Northbound Pulaski Skyway To Close For 2 Years This Weekend For ‘Major Reconstructive Surgery’
JERSEY CITY, N.J. (CBSNewYork/AP) – New Jersey transportation officials are urging drivers to plan ahead with the two-year closure of the inbound Pulaski Skyway beginning on Saturday.
The aging span is scheduled for a major makeover to replace the bridge deck and give the roadway another 75 years of life.
The project will require the closure of northbound lanes that feed into Jersey City and the Holland Tunnel. The DOT estimates about 40,000 vehicles use the inbound span each day, including about 10,000 during the morning commute.
The New Jersey Department of Transportation gave a tour Monday to show how parts of the 82-year-old span are rusted and decaying.
“This is not the way it’s supposed to be,” DOT Commissioner James Simpson said during the tour. “This bridge is a D- right now.”
As CBS 2’s Christine Sloan reported, corrosion and cracks can be seen in the steel beams under the Pulaski Skyway. There are huge holes in the beams due to years of salt and water.
“What happens is the road salt and the water got into the joints and it created a chemical reaction that basically ate away at all the structural steel,” said Simpson.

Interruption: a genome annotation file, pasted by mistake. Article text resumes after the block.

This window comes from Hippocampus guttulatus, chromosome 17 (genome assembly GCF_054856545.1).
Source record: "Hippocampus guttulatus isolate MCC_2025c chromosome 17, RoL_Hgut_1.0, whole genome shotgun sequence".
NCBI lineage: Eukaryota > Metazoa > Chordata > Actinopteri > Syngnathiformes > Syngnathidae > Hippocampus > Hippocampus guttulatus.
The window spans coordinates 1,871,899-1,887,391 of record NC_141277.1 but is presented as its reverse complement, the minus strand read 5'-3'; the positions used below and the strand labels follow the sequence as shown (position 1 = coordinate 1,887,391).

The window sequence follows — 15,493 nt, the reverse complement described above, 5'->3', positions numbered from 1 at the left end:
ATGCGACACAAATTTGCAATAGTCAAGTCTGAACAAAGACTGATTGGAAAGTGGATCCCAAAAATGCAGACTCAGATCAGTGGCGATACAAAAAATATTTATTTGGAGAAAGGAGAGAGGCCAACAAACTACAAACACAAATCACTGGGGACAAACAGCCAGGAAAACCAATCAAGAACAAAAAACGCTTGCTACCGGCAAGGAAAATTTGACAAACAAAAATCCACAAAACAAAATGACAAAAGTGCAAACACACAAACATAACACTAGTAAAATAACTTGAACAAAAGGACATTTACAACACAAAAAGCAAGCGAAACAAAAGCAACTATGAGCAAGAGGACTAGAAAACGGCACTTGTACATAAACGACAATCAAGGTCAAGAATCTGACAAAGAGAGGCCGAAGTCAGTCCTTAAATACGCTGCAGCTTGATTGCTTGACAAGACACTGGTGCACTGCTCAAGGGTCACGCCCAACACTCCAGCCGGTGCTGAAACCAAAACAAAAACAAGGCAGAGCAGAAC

Sloan and other reporters saw the damage firsthand from a flat bucket. The wear and tear to the bridge deck is alarming, Sloan reported.
“The steel has been all eaten away,” said Simpson.
The deck and steel beams are rusting away on the skyway that goes over the Passaic and Hackensack rivers. It connects to roads leading into the Holland Tunnel.
“We can’t go anymore with Band-Aids. We’ve put enough Band-Aids on this bridge, this bridge needs major reconstructive surgery,” Simpson said.
The skyway has never seen a major overhaul, Sloan reported.
Even though crews have put temporary supports in some spots to make the bridge stable for drivers, the entire deck will be replaced during the two-year project.
“The deck certainly, as you mentioned, it’s 82 years old and it is deteriorating so certainly pieces of concrete fall all of the time so we should always be cautious out here. But is it in danger of collapse, no absolutely not,” NJ DOT assistant commissioner Richard Hammer said.
The Port Authority of New York and New Jersey is paying for the $1 billion rehab project.
The skyway does not fall under the jurisdiction of the Port Authority and some say the agency shouldn’t pay for repairs.
But New Jersey transportation officials say the bridge impacts every crossing into Manhattan and that the Port Authority is doing the right thing by funding it.
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